Speaker Nancy Pelosi of California said on Wednesday that she would be willing to endorse any bipartisan border security agreement that emerges from House-Senate negotiations, leaving the success of those talks largely hinging on President Trump’s endorsement.
With administration officials on Capitol Hill for the State of the Union address on Tuesday, Ms. Pelosi said she told Vice President Mike Pence that she hoped the White House would adhere to “the same hands-off policy” and let the bipartisan group of House and Senate lawmakers come to their conclusion ahead of the Feb. 15 deadline to keep the government fully funded.
Mr. Trump has repeatedly scorned the talks as a “waste of time” if a final agreement produced by the group, known as a conference committee, does not satisfy his $5.7 billion demand for a wall at the southwestern border. But Ms. Pelosi offered her unqualified support.
“If left to their own devices, if they have a bipartisan agreement, I will support it,” Ms. Pelosi told reporters on Wednesday, adding that she had offered the same assurance to Senator Richard C. Shelby, Republican of Alabama and a member of the committee.
“Left to their own devices, I think they could have an agreement” by Friday, she added.
That might be optimistic. Leaving a classified briefing with committee members and Customs and Border Protection agents, Representative Kay Granger of Texas, the ranking Republican on the House Appropriations Committee, offered a slightly more pessimistic prediction.
“No,” Ms. Granger said when asked if there was a chance to reach an agreement by Friday. But a deal by next week, she said, was “absolutely” possible.
Mr. Shelby told reporters after the meeting that he hoped a final piece of legislation could be produced by Monday and voted on later next week. Staff members, he said, were again expected to work through the weekend.
“Time’s fleeting, and time’s ticking,” said Mr. Shelby, the chairman of the Senate Appropriations Committee.
The classified briefing with career officials, organized by Mr. Shelby, was supposed to detail the immediate needs of law enforcement at the southwestern border. But lawmakers emerged without a consensus on physical barriers, only with renewed insistence that a final deal needs to include money for some kinds of physical structures as well as technology and manpower.
Ms. Granger, who took a brief trip to a handful of cities along the border this week with her House Republican colleagues on the conference committee, conceded to reporters on Tuesday that the structure described by the officials she met would be best categorized as fencing. But she did not retreat from her insistence that physical structures needed to be a part of the final deal.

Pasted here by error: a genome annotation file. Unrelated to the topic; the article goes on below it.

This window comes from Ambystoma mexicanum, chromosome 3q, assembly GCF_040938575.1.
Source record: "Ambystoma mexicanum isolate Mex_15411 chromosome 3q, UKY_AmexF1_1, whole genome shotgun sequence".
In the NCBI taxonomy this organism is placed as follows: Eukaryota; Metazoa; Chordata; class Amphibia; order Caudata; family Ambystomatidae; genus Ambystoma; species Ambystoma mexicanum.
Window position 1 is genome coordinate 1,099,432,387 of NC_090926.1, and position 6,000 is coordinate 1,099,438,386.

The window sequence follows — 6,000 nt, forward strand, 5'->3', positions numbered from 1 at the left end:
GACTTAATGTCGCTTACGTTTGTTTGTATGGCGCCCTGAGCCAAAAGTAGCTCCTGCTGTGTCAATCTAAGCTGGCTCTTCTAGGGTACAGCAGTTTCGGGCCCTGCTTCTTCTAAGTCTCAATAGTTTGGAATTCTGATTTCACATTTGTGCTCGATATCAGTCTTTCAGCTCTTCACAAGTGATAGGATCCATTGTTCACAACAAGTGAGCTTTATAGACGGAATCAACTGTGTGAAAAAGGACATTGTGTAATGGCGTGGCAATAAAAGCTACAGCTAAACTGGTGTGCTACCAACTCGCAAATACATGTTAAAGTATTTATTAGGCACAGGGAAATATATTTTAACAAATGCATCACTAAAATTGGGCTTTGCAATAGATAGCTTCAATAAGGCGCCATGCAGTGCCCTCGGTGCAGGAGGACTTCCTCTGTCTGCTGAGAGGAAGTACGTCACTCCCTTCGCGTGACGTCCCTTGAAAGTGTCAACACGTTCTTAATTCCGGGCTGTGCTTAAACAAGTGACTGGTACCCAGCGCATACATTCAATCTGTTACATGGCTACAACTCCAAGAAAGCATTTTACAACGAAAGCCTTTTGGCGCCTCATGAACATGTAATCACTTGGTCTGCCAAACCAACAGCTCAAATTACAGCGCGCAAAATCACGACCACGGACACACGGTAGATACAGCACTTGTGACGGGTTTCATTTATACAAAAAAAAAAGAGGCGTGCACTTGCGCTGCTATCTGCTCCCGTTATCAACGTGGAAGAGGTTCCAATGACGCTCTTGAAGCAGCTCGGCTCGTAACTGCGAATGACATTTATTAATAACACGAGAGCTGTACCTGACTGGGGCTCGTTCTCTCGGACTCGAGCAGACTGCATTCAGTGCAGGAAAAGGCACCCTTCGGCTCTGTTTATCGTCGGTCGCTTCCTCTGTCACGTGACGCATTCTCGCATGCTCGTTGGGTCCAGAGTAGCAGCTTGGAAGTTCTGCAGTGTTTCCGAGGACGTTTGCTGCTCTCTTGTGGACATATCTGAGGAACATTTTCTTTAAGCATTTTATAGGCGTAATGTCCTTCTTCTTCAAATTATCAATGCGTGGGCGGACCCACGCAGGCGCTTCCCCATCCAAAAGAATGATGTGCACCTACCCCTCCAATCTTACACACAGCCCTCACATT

Those on the trip “came back and said, ‘If we’re going to do it right, it has to be some kind of physical barrier,’” she said, singling out the examples of bollard fencing she saw.
The group visited McAllen, Tex., along with Representative Henry Cuellar, a Democrat and fellow committee member whose district includes the city. They also toured the border in El Paso and San Diego.
“The priority is a physical barrier, a change in the system and enough people that our professional security can do their jobs,” Ms. Granger said.
Some of the conclusions that Ms. Granger described seemed to align with those of some of her colleagues, who emerged from the closed meeting describing a solution that encompasses both physical barriers and enhanced technology at the southwestern border.
“They don’t rule out barriers, they don’t rule out fences, but technology was their first priority,” said Senator Richard J. Durbin, Democrat of Illinois. But a tangible combination of all of those, he said, was still unclear.
Even if an agreement is reached, Mr. Trump could follow through on his threat to declare a national emergency and try to build the wall by shifting money from other projects. If lawmakers miss the deadline, another lapse in funding could shutter parts of the government just weeks after the end of the country’s longest shutdown.
“Obviously, it would be great if the president decided to sign the bill,” Senator Mitch McConnell of Kentucky, the majority leader, said on Tuesday. “I think we don’t know yet what his view is on this.”
A short-term spending bill could extend the deadline for negotiators, but multiple lawmakers have said they dread the prospect of again punting on a final spending bill.
Mr. Trump’s decision to refrain from threatening a national emergency or a shutdown in his State of the Union address offered a glimmer of hope.
“He never used the word shutdown, which I think is very significant,” Mr. Cuellar said in an interview after the president’s speech. “I think that sends out a signal to the Republicans to say, ‘Work something out.’”
“I think that there is a path forward, but people need to understand we are not going to do the $5.7 billion,” he added on Wednesday. “I think we all agree that it has to be a comprehensive thing.”